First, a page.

The most serious charge in the seven-count indictment, first-degree corrupting the government, carries mandatory incarceration and is punishable by up to 25 years in prison. Porcari was also charged with one count each of second-degree grand larceny and defrauding the government and four counts of offering a false instrument for filing.

In a joint press release with Attorney General Letitia James, state Comptroller Thomas DiNapoli said Porcari “violated both his duty as a public servant and as an attorney by diverting public money and falsifying records.”

“New York has zero tolerance for those who cheat taxpayers, commit fraud, or violate the public trust,” said James.

MAYORAL CANDIDATES: Weight in on Mount Vernon indictment

HAVERSTRAW KILLING: Eugene Palmer added to FBI’s Most Wanted List

SUPERINTENDENT RESIGNS: Valhalla’s suspended schools chief resigns in deal with school board

Porcari was indicted by the same grand jury that voted not to charge Thomas after hearing evidence about the use of city water department funds to pay for the mayor’s legal bills.

The mayor, running for a second term and facing a stiff challenge in the June 25 Democratic primary, is still facing grand larceny and false statement charges. He is accused of stealing $12,900 from his campaign committee and failing to report on city ethics forms more than $75,000 he received from his inaugural committee and several individuals and companies. His trial is scheduled for July 8.

Two of Thomas’ opponents, City Council President Andre Wallace and Shawyn Patterson-Howard, a former city planning commissioner, called on the mayor to resign.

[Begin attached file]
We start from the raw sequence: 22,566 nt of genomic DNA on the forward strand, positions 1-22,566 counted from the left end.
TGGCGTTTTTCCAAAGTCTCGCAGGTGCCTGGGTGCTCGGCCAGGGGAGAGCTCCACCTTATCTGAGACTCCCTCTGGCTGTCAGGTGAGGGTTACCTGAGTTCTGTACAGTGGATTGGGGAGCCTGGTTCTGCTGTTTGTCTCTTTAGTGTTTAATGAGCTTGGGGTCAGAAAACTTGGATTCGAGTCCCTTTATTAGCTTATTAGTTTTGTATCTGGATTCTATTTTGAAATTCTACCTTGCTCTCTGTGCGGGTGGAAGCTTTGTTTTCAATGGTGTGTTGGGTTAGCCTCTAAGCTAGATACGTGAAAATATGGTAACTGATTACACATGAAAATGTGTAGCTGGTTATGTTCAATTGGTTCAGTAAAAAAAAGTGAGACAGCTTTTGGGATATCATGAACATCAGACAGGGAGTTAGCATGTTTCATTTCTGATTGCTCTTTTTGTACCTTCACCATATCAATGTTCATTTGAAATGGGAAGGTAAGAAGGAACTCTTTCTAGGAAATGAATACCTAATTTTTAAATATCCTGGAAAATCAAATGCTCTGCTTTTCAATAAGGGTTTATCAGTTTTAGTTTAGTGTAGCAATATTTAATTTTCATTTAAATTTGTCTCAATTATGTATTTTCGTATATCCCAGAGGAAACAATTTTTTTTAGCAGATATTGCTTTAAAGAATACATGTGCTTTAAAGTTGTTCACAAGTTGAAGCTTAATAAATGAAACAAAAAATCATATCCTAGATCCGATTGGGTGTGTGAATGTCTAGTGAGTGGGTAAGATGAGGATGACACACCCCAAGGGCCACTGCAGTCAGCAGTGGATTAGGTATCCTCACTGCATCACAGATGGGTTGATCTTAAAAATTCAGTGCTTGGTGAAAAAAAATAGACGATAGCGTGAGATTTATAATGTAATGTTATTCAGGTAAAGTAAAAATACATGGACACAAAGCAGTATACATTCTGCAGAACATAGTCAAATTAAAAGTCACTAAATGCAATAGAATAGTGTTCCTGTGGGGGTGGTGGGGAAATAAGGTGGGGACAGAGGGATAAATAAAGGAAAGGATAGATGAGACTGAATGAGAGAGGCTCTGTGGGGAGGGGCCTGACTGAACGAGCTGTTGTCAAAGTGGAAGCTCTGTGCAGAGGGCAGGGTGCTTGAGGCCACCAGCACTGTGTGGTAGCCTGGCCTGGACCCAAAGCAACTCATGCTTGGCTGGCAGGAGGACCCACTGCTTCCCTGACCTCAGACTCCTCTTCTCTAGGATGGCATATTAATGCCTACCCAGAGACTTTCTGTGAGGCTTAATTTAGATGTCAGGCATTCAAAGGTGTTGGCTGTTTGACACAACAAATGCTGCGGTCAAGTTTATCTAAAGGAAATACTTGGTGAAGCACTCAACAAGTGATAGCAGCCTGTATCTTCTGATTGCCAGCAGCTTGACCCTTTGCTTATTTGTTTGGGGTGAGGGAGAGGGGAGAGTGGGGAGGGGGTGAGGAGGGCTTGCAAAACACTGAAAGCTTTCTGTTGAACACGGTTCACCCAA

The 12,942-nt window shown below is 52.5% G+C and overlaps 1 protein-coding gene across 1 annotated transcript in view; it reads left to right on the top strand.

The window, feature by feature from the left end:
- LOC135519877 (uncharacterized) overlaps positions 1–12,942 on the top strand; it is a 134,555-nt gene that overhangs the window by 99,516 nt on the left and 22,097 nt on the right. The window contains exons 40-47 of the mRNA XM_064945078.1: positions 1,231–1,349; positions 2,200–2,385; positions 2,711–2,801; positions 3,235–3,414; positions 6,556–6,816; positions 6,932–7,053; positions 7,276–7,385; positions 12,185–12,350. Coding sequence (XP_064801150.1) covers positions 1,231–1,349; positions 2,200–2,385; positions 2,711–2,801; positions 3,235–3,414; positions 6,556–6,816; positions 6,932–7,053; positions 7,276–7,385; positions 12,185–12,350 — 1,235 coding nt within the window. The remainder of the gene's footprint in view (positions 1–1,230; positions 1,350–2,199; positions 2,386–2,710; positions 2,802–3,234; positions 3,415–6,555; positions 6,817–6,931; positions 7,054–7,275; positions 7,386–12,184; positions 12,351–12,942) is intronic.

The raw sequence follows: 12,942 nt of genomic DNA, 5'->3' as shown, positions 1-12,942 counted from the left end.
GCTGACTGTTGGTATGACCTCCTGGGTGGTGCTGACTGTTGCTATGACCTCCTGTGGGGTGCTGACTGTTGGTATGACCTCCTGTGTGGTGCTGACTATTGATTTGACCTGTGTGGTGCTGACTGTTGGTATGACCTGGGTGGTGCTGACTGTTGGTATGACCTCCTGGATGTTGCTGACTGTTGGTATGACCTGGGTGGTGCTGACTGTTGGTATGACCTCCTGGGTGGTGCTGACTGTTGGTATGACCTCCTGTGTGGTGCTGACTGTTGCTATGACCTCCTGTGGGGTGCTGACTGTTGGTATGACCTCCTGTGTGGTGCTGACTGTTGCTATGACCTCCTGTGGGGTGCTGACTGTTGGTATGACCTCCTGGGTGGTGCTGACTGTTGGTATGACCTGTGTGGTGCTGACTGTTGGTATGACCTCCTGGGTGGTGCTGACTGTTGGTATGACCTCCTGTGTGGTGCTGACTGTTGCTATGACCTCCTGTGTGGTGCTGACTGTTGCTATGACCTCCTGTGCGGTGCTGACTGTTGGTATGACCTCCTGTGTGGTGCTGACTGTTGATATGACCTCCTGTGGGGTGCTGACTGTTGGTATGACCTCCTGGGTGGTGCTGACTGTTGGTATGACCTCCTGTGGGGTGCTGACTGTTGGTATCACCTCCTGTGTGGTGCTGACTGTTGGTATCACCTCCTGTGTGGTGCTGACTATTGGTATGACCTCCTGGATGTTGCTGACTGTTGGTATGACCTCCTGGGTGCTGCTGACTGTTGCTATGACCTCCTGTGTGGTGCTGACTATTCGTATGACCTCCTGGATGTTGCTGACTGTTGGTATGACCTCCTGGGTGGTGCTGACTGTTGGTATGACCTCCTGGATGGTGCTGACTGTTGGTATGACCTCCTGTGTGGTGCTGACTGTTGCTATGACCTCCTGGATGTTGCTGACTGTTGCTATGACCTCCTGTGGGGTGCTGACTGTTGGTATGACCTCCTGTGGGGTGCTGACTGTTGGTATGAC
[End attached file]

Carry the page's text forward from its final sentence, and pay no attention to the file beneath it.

“It’s time to stop pretending that the buck doesn’t stop with Mayor Thomas, that it’s always someone else’s fault,” said Wallace, who later penned a letter to Thomas demanding Porcari’s ouster. “This administration has lost its way, clearly, and they have repeatedly acted like the rules don’t apply to them.”

Patterson-Howard, who recently hosted a Town Hall on integrity in government, said public officials cannot use their positions for financial gain.

“Mount Vernon cannot afford any more indicted elected officials,” she wrote on  a post to Medium.com. “We cannot afford any elected officials who misuse and attempt to defraud the  people.”

The fourth candidate on the ballot, former police commissioner Clyde Isley, stopped short of calling on the mayor to step down but said he was clearly responsible for what Porcari did. Isley questioned how the mayor can expect taxpayers to fund his criminal defense and suggested that water-rate hikes coincided with the mayor’s personal need for money.